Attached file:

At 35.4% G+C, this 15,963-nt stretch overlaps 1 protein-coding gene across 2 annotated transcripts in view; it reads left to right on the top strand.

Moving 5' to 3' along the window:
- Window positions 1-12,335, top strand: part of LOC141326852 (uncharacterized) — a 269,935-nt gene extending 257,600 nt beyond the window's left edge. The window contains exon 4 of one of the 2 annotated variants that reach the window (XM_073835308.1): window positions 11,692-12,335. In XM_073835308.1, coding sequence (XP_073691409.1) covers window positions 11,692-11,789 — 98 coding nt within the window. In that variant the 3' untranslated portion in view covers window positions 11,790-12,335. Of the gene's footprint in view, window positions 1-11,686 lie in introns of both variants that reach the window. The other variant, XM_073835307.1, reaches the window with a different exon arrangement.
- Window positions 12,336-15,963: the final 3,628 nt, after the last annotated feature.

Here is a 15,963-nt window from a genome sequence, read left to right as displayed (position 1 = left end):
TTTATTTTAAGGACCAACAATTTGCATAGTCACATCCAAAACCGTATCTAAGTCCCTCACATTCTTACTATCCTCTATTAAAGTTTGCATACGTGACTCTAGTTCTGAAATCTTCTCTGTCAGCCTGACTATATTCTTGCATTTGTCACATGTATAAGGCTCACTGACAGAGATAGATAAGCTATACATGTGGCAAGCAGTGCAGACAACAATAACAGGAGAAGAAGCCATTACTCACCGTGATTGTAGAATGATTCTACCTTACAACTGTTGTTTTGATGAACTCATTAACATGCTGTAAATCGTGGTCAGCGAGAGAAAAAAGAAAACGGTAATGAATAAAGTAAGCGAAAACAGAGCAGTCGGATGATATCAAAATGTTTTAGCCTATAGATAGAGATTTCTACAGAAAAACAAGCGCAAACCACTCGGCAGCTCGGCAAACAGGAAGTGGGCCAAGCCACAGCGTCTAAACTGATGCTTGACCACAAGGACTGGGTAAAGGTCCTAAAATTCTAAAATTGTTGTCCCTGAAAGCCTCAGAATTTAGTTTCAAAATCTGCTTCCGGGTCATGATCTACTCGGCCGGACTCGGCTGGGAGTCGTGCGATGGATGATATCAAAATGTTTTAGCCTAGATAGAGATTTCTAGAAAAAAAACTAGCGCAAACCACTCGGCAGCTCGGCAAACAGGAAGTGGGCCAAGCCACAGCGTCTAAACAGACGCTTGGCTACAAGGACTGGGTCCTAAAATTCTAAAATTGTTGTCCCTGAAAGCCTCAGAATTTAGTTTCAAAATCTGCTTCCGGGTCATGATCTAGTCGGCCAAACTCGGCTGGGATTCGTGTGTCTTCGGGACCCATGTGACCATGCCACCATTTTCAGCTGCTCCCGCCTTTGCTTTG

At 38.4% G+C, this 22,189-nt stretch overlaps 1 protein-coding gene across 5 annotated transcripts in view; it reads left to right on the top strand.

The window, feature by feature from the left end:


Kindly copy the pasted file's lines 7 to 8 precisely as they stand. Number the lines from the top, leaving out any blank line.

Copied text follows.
At 38.4% G+C, this 22,189-nt stretch overlaps 1 protein-coding gene across 5 annotated transcripts in view; it reads left to right on the top strand.

The window, feature by feature from the left end: